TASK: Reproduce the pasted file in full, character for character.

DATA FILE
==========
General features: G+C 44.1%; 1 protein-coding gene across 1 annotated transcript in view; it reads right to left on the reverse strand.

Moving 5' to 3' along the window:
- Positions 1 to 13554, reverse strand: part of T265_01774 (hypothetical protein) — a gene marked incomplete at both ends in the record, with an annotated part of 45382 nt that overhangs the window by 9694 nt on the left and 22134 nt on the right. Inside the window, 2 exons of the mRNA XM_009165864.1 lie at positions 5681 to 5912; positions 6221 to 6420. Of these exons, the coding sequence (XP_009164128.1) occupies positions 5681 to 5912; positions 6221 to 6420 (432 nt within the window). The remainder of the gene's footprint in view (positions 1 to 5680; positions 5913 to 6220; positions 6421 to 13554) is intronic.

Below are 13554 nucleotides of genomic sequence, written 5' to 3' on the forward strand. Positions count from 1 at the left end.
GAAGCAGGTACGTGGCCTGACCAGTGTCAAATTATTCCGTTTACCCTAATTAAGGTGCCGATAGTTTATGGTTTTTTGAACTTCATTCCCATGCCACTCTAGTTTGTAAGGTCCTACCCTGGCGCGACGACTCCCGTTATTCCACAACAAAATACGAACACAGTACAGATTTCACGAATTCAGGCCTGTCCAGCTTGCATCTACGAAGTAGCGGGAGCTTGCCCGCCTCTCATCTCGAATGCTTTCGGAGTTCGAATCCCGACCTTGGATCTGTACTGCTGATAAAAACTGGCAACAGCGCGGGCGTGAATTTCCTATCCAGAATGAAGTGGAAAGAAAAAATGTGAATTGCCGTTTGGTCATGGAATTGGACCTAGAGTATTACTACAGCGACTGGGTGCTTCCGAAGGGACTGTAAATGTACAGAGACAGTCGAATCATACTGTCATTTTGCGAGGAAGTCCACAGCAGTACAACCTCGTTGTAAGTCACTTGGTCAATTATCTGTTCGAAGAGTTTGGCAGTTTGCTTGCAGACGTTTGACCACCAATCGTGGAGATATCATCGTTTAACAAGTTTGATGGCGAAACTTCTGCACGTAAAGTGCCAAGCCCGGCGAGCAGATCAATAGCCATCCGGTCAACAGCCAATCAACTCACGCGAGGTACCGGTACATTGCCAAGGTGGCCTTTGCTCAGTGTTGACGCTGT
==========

General features: G+C 44.1%; 1 protein-coding gene across 1 annotated transcript in view; it reads right to left on the reverse strand.

Moving 5' to 3' along the window:
- Positions 1 to 13554, reverse strand: part of T265_01774 (hypothetical protein) — a gene marked incomplete at both ends in the record, with an annotated part of 45382 nt that overhangs the window by 9694 nt on the left and 22134 nt on the right. Inside the window, 2 exons of the mRNA XM_009165864.1 lie at positions 5681 to 5912; positions 6221 to 6420. Of these exons, the coding sequence (XP_009164128.1) occupies positions 5681 to 5912; positions 6221 to 6420 (432 nt within the window). The remainder of the gene's footprint in view (positions 1 to 5680; positions 5913 to 6220; positions 6421 to 13554) is intronic.

Below are 13554 nucleotides of genomic sequence, written 5' to 3' on the forward strand. Positions count from 1 at the left end.
GAAGCAGGTACGTGGCCTGACCAGTGTCAAATTATTCCGTTTACCCTAATTAAGGTGCCGATAGTTTATGGTTTTTTGAACTTCATTCCCATGCCACTCTAGTTTGTAAGGTCCTACCCTGGCGCGACGACTCCCGTTATTCCACAACAAAATACGAACACAGTACAGATTTCACGAATTCAGGCCTGTCCAGCTTGCATCTACGAAGTAGCGGGAGCTTGCCCGCCTCTCATCTCGAATGCTTTCGGAGTTCGAATCCCGACCTTGGATCTGTACTGCTGATAAAAACTGGCAACAGCGCGGGCGTGAATTTCCTATCCAGAATGAAGTGGAAAGAAAAAATGTGAATTGCCGTTTGGTCATGGAATTGGACCTAGAGTATTACTACAGCGACTGGGTGCTTCCGAAGGGACTGTAAATGTACAGAGACAGTCGAATCATACTGTCATTTTGCGAGGAAGTCCACAGCAGTACAACCTCGTTGTAAGTCACTTGGTCAATTATCTGTTCGAAGAGTTTGGCAGTTTGCTTGCAGACGTTTGACCACCAATCGTGGAGATATCATCGTTTAACAAGTTTGATGGCGAAACTTCTGCACGTAAAGTGCCAAGCCCGGCGAGCAGATCAATAGCCATCCGGTCAACAGCCAATCAACTCACGCGAGGTACCGGTACATTGCCAAGGTGGCCTTTGCTCAGTGTTGACGCTGT